Dozens of cars with weapons in their trunks lined University Avenue in East Palo Alto. The City Hall parking lot became a weapons collection center as officers from East Palo Alto, Palo Alto, and Menlo Park bought guns from residents.
A sliding scale paid $100 for a handgun, $200 for a rifle or shotgun, and $300 for an assault rifle.
Andre Fontenot of San Bruno says he cleaned up, "I brought in seven long guns, shotguns and rifles," he said. "And they're offering $200 each. So I ended up making a good chunk of money today at $1,400."
San Mateo County residents turned in revolvers and some very sophisticated assault weapons.
While the gun buyback went on, across town an anti-gun violence rally was held in Palo Alto by Protect Our Children, a non-profit that provided $52,000 for the buyback program.
"We went to our friends and family, and we also fortunate the school districts, the PTA's, and the city councils and the police departments all joined in to support our efforts," said James Cook with Protect Our Children.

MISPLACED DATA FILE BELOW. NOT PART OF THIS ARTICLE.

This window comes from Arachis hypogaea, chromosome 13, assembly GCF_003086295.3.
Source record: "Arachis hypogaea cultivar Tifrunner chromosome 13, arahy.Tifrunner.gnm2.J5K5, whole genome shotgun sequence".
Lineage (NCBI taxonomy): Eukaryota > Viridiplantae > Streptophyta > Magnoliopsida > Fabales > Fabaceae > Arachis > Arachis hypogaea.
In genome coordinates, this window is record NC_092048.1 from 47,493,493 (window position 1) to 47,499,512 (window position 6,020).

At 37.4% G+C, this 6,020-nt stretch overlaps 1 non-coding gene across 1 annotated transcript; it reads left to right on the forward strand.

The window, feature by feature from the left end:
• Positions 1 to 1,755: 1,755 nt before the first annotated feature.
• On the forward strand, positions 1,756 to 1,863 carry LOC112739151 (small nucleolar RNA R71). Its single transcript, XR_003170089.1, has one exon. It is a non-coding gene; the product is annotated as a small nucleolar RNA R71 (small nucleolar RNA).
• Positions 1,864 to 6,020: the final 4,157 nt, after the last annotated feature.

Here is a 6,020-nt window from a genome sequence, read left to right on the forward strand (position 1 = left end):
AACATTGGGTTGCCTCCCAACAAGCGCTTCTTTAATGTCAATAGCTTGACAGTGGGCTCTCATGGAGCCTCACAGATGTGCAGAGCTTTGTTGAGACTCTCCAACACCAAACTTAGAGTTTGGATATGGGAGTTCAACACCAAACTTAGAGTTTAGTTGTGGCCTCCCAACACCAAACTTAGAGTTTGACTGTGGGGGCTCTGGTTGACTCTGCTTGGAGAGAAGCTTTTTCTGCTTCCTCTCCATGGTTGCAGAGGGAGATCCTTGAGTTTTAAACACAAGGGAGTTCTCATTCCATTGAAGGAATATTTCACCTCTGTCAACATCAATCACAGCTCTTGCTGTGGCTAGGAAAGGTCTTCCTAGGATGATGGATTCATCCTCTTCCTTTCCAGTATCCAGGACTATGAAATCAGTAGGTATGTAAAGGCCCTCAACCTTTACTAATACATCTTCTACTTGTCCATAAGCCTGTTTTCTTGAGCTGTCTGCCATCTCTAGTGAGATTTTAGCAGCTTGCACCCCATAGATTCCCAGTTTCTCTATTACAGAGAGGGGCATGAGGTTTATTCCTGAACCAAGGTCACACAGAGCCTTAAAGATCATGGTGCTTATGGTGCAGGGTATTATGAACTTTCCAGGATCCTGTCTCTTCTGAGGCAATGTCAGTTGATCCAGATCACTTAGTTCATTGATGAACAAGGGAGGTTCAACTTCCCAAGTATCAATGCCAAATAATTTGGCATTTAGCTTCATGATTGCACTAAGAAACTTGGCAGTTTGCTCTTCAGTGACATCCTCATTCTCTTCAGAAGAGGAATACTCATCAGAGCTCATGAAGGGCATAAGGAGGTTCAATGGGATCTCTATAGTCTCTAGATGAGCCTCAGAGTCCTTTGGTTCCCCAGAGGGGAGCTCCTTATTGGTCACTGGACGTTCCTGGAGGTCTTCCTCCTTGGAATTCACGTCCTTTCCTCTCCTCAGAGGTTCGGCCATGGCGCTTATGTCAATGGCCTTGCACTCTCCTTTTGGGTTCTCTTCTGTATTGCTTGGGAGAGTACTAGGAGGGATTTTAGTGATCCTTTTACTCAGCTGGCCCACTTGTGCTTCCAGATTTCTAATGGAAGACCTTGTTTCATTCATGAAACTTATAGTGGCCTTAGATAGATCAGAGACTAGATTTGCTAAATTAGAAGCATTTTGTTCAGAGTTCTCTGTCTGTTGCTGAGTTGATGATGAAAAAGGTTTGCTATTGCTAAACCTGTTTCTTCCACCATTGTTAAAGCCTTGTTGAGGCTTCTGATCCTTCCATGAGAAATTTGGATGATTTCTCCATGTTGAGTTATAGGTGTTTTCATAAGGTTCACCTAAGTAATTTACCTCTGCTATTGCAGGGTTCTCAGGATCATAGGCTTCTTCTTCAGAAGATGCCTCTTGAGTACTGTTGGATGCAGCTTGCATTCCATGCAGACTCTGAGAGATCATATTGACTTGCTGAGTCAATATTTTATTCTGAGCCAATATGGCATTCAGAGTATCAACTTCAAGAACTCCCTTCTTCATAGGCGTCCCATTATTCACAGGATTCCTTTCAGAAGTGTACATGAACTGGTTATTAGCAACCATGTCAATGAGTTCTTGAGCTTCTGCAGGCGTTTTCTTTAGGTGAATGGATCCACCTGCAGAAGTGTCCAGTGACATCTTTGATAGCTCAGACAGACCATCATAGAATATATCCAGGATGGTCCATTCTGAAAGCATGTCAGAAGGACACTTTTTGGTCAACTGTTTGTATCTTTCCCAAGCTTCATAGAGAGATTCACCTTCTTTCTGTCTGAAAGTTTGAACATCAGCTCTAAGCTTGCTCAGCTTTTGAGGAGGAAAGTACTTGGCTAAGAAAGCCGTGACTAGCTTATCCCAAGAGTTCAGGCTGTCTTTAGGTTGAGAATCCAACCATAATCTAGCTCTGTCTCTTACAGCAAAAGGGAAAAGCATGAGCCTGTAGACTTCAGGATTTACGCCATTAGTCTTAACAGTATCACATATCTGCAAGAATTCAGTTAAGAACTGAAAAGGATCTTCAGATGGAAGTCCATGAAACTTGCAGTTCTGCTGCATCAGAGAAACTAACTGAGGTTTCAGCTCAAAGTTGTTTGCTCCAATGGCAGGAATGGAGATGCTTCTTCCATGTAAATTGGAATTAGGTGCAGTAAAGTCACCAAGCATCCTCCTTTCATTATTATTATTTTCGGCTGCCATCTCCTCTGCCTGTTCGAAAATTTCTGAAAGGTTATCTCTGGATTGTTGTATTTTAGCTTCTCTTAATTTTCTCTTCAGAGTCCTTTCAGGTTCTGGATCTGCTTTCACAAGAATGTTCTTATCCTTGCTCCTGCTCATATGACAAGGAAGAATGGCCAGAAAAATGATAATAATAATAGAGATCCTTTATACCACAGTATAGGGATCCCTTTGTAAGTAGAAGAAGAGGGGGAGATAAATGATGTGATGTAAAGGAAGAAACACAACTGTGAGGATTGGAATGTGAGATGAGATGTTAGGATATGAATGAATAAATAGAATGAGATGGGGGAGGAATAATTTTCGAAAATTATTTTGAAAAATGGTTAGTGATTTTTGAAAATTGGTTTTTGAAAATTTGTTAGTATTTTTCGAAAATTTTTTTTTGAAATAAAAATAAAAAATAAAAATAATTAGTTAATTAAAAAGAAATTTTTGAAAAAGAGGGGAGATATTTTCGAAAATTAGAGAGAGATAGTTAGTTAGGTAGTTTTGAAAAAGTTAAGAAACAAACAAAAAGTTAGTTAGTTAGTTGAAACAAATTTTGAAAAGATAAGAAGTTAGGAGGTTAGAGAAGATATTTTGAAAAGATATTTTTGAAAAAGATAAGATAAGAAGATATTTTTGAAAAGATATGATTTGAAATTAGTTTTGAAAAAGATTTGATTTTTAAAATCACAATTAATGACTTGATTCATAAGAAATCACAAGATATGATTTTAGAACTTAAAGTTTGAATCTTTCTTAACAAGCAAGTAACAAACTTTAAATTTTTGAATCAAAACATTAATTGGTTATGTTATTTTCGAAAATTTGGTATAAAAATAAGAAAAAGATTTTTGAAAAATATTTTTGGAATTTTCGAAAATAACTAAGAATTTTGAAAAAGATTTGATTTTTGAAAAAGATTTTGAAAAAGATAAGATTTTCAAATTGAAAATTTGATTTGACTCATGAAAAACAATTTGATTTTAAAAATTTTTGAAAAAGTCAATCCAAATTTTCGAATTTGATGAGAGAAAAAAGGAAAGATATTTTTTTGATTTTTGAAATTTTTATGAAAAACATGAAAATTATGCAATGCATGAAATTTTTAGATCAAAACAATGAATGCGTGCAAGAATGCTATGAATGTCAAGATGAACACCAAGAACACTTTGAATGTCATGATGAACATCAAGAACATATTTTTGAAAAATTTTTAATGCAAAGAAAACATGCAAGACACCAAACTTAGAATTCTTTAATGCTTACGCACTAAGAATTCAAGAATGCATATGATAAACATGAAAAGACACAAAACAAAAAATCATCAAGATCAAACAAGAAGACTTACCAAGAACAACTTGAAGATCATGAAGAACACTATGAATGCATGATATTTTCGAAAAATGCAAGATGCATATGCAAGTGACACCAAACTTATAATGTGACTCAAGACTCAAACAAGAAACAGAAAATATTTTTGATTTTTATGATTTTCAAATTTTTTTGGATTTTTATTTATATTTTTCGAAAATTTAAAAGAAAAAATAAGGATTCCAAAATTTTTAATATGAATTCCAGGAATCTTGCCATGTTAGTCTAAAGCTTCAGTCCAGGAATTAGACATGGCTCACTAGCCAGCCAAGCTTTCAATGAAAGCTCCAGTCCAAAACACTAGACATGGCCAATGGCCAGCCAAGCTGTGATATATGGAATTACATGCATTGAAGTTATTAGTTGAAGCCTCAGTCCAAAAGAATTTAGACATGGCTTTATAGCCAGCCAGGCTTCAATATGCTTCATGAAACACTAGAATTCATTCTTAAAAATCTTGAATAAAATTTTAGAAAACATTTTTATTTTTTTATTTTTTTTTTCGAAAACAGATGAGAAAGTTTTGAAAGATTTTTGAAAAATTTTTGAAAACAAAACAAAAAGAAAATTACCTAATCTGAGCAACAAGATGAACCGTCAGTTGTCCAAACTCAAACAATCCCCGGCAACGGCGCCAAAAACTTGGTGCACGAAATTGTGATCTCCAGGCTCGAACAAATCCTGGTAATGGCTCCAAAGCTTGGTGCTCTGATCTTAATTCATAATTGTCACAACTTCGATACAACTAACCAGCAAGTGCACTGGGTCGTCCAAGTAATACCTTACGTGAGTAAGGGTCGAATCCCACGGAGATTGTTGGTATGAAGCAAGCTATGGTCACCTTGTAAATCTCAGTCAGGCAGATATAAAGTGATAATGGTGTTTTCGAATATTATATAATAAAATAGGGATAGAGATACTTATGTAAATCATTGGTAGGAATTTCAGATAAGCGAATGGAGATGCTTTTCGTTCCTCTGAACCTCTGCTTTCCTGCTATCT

Mindy Finklestein was one of five people, including children, who was shot and wounded by a man with an assault weapon at the Valley Jewish Community Center in Los Angeles 13 years ago. She says she had to be here.
"I believe that I lived that day and survived that day to speak out on behalf of those who can't speak for themselves," Finklestein said.
Congresswoman Jackie Speier assured those gathered that help is on the way, "I am very optimistic that we are gonna have a vote on the gun issues," she said.
Back in East Palo Alto, the buyback program ran out of money after only 2.5 hours.
One man was paid $1,700 for the guns he turned in. Organizers say that's why they ran out of money so quickly, and next time they'll try to put a ceiling on how much money they'll pay each individual resident.
The next gun buyback program is scheduled for the Santa Clara County Fairgrounds on March 2.